Immigration New Zealand is reviewing its guidelines on residence visas for Information and communications technology (ICT) professionals after accepting its assessments were flawed.
It said it strengthened its decision-making on ICT customer support officers last year but would be reviewing its systems.
Immigration statistics showed there were 59 rejections of residence applications for that role in the last financial year, double the number the year before, with a further 27 in the last months of 2017.
The review comes after a group of 15 workers successfully appealed to the Immigration and Protection Tribunal.
The group's lawyer, Simon Laurent, told RNZ News last month that he suspected Immigration staff or the government developed a "slam-dunk" tactic to wipe out a whole tranche of immigrants viewed as low-skilled.
Mr Laurent said immigration officials said the call centre workers were merely pulling answers from a database and guiding customers rather than fixing IT systems themselves.
"Of course, almost any customer support role nowadays relies on its people leveraging institutional knowledge gathered in a knowledge database (KB)," he said.
"The appellants provided support for one of the world's largest and most extensive IT hardware and software providers. Navigating its KB, which is constantly updated, is no walk in the park.
"More critically, the very description of the ICT Customer Support Officer is that she "provides support, education and guidance", something to which Immigration New Zealand (INZ) had become completely blind.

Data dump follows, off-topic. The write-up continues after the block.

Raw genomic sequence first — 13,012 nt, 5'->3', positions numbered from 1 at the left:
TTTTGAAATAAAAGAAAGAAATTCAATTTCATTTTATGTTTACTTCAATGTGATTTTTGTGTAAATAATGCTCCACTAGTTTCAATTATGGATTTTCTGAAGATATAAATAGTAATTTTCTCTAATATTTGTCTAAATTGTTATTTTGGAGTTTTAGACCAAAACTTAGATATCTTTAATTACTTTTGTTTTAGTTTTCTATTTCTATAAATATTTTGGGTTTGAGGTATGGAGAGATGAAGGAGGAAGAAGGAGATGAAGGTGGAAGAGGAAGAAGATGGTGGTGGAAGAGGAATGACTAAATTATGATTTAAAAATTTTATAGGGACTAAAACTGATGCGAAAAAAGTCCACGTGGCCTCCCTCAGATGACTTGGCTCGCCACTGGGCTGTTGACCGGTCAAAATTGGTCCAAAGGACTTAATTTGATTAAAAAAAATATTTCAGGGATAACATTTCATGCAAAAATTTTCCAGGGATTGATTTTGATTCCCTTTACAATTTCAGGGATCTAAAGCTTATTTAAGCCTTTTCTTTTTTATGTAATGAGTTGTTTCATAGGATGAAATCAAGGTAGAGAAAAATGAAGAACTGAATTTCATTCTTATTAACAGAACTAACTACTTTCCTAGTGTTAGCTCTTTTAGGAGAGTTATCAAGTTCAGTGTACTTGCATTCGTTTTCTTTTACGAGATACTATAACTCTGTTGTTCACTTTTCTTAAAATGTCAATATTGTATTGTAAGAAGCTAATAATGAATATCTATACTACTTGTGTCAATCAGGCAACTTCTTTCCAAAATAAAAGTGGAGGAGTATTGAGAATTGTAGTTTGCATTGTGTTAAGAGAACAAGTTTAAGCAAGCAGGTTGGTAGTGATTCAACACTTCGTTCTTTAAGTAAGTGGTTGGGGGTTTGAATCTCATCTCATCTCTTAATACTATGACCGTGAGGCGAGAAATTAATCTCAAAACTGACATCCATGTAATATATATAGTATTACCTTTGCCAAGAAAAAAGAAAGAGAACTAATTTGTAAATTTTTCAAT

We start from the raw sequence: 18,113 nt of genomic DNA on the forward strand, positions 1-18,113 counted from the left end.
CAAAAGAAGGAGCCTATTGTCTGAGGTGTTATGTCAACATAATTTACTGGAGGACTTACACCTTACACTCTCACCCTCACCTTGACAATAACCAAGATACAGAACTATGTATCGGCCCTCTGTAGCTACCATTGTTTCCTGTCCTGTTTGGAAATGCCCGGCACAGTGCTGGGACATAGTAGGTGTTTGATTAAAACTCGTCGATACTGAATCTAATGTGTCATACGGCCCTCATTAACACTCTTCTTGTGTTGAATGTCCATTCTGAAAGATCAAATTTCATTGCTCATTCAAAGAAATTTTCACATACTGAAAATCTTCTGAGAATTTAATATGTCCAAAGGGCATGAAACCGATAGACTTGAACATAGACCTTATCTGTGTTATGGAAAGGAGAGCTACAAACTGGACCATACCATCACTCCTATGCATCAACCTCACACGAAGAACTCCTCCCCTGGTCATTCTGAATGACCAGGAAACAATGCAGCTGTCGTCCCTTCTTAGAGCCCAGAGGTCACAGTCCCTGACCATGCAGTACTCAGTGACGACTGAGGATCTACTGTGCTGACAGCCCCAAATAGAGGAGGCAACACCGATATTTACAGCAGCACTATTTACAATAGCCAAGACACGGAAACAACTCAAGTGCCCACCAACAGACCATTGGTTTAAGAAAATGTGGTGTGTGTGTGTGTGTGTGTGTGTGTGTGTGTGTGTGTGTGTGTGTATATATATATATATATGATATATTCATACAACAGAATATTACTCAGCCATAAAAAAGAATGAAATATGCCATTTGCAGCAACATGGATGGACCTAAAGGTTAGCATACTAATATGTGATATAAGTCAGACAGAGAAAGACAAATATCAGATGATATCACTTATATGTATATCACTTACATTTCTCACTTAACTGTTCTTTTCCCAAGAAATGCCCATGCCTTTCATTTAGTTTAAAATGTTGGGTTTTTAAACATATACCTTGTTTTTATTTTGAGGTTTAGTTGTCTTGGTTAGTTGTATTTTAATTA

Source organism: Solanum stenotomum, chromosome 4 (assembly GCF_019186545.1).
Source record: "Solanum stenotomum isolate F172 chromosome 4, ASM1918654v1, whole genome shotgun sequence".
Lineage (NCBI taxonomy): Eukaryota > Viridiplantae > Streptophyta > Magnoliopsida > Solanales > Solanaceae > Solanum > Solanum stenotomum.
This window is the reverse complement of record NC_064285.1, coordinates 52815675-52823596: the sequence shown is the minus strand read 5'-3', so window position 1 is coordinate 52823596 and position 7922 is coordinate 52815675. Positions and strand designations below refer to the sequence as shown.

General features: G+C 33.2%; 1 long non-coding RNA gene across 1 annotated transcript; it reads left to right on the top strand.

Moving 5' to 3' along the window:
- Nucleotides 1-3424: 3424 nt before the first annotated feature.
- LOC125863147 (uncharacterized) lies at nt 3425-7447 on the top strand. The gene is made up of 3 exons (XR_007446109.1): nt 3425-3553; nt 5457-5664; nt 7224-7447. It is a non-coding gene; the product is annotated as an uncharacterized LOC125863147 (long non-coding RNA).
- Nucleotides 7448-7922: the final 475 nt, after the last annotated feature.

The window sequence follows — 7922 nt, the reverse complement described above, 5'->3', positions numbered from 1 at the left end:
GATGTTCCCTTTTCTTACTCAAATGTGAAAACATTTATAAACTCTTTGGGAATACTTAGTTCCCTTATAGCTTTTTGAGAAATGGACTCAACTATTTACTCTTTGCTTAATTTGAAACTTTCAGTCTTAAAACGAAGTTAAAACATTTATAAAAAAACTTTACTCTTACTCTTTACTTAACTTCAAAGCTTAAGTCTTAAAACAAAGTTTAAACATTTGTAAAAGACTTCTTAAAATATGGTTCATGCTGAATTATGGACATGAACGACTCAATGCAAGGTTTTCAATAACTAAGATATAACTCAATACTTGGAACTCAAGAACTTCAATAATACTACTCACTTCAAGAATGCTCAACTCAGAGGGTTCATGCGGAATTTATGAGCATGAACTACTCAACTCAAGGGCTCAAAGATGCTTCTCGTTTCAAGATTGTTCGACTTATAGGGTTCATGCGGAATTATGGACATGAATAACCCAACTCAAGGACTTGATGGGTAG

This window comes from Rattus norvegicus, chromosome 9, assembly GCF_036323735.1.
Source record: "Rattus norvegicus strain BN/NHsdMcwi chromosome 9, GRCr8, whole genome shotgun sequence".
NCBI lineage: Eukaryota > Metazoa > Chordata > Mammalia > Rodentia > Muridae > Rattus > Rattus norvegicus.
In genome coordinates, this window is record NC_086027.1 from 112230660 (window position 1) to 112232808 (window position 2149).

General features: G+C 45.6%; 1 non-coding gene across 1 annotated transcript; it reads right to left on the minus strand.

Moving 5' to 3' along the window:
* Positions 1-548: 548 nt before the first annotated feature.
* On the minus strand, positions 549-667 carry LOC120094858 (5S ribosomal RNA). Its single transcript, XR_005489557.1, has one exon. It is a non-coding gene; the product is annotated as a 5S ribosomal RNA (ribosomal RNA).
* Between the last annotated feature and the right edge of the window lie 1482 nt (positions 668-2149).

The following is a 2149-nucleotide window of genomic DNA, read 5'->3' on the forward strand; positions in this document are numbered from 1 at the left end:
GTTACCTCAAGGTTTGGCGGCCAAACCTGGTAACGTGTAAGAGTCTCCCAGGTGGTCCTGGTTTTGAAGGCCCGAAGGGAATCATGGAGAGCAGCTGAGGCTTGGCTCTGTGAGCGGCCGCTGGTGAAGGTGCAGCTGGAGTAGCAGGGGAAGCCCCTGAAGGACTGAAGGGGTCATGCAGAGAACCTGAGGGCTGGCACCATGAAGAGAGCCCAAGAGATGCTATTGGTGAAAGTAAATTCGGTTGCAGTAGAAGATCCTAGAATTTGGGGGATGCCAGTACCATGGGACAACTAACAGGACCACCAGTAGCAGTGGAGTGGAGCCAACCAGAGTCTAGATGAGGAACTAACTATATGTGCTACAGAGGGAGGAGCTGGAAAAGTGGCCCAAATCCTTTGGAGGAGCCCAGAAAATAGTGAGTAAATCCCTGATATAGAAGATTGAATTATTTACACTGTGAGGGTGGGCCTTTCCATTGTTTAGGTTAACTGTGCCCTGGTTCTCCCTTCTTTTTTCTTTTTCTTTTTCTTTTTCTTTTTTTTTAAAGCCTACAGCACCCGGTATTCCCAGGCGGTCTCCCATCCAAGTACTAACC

"INZ had developed what it saw as a slam-dunk solution, to knock out perhaps hundreds of residence applications.
"Maybe management saw this as a way to deliver a reduction in the record long-term migration numbers, for which the previous Government was being criticised in the run-up to the election."
INZ area manager Marcelle Foley said it accepted that in the past it has approved applicants employed in these types of ICT roles.
"In recent months INZ has acted on advice and information from verification processes and strengthened its systems for deciding visa applications in the ICT industry," she said.
"INZ accepts the findings in these cases by the Immigration and Protection Tribunal that the assessments were flawed."
She said INZ was in the process of reassessing the applications and was reviewing the assessment guidelines for ICT jobs to ensure they reflected the tribunal's directives.